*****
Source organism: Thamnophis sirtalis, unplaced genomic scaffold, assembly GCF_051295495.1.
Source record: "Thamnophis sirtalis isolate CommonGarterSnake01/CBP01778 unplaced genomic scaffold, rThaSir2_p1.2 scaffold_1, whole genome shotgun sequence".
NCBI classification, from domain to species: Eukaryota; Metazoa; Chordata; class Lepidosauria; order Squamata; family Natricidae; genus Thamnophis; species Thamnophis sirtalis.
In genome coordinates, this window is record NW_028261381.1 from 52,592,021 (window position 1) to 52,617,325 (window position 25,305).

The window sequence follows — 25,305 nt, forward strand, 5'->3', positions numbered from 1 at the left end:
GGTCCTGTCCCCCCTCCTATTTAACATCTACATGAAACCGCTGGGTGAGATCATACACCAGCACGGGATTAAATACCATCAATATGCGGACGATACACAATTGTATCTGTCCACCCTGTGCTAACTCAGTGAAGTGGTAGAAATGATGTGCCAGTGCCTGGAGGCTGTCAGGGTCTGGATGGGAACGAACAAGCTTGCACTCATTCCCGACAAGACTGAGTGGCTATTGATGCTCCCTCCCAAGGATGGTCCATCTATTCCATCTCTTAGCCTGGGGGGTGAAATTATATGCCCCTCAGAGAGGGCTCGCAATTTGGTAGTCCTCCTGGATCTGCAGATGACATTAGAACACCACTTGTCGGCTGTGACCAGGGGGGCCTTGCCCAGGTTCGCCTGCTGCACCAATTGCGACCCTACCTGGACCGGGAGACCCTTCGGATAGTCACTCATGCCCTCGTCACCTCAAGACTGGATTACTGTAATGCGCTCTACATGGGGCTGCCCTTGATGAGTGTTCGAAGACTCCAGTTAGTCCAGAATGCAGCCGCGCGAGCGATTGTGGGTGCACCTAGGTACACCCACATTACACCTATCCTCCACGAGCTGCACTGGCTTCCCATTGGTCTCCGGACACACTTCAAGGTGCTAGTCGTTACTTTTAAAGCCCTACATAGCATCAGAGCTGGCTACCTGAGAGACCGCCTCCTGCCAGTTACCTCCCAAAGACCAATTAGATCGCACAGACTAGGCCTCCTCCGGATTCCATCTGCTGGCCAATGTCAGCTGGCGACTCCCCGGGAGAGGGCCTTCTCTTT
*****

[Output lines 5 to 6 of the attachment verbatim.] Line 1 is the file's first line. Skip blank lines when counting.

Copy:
The window sequence follows — 25,305 nt, forward strand, 5'->3', positions numbered from 1 at the left end:
GGTCCTGTCCCCCCTCCTATTTAACATCTACATGAAACCGCTGGGTGAGATCATACACCAGCACGGGATTAAATACCATCAATATGCGGACGATACACAATTGTATCTGTCCACCCTGTGCTAACTCAGTGAAGTGGTAGAAATGATGTGCCAGTGCCTGGAGGCTGTCAGGGTCTGGATGGGAACGAACAAGCTTGCACTCATTCCCGACAAGACTGAGTGGCTATTGATGCTCCCTCCCAAGGATGGTCCATCTATTCCATCTCTTAGCCTGGGGGGTGAAATTATATGCCCCTCAGAGAGGGCTCGCAATTTGGTAGTCCTCCTGGATCTGCAGATGACATTAGAACACCACTTGTCGGCTGTGACCAGGGGGGCCTTGCCCAGGTTCGCCTGCTGCACCAATTGCGACCCTACCTGGACCGGGAGACCCTTCGGATAGTCACTCATGCCCTCGTCACCTCAAGACTGGATTACTGTAATGCGCTCTACATGGGGCTGCCCTTGATGAGTGTTCGAAGACTCCAGTTAGTCCAGAATGCAGCCGCGCGAGCGATTGTGGGTGCACCTAGGTACACCCACATTACACCTATCCTCCACGAGCTGCACTGGCTTCCCATTGGTCTCCGGACACACTTCAAGGTGCTAGTCGTTACTTTTAAAGCCCTACATAGCATCAGAGCTGGCTACCTGAGAGACCGCCTCCTGCCAGTTACCTCCCAAAGACCAATTAGATCGCACAGACTAGGCCTCCTCCGGATTCCATCTGCTGGCCAATGTCAGCTGGCGACTCCCCGGGAGAGGGCCTTCTCTTT